But how was this possible, given all the criticism and outrage from the establishment that he has received during his campaign?

Trump is a political outsider, and he has not engaged his opponents according to the ‘political rules’. This has been his most effective strength. Being an outsider, he is not answerable to established patterns and rules. He has been politically incorrect in every way.

His fundamental strategy has been one of belittling, demeaning and degrading his opposition in public. In a sporting context, he has fought dirty. No political opponent has been able to defeat him at his own game. Anyone who has tried to play him at his own game, has lost. Trump is not sensitive to the opinions of others, so outrage and criticism from others that may threaten him, will be the very process that he feeds off, fueling his intense desire and determination to gain control. Trump loves to fight, and he knows how to fight. This fight intensifies when his egotistical survival is threatened. For him, the best form of defence is attack.

By nature, there is always a strategy and power-play to every politician’s statement. In general, politicians say what they think you want to hear. While debating, Trump has highlighted the hypocrisy and deviousness of himself, as well as, of all other politicians. He has exposed and highlighted the ‘darker side’ of the political world.

His ‘rules of engagement’ in any interpersonal encounter (personal, business and political) indicate that he cannot be trusted. He has an egotistical perspective about any situation that he encounters, which he interprets and changes in a manipulative way to benefit his need for power and control. Africa is full of such leaders (Mugabe, is a case in point), and when in power, their every action activates a process of destruction.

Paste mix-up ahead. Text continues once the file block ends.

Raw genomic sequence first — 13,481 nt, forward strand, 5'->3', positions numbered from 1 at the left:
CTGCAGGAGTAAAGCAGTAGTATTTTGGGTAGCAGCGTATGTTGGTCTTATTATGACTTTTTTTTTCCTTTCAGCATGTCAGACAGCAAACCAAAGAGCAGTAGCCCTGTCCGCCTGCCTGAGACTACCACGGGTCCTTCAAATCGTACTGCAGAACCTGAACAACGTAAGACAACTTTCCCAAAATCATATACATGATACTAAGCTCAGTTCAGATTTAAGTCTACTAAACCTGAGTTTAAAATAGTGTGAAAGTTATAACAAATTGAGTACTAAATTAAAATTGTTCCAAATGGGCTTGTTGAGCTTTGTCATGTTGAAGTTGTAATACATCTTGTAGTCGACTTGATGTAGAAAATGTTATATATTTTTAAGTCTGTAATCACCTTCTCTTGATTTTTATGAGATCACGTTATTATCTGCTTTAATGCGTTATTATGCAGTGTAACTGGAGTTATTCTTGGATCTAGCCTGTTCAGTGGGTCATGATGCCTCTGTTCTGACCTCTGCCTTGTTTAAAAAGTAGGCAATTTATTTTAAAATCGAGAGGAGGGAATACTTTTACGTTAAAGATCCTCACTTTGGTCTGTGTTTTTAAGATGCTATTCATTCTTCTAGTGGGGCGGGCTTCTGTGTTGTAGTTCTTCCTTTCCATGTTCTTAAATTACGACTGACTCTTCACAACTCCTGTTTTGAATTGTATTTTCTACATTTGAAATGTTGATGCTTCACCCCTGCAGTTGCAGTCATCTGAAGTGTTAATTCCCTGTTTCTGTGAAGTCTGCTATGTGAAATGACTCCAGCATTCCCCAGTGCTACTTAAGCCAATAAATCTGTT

So given all of this, why does he have such a following?

On stage, in public, he has voiced in a simplistic, yet emotive way what many of the electorate at grassroots level are thinking and/or experiencing. His rather crude and emotive language helps him join and connect with those who have felt ‘unheard’. It is obvious that there is a great divide between those in political power who purport to serve the people, and the people. The electorate are angry at the politicians and therefore take vicarious delight at how he brutally attacks them on a personal level.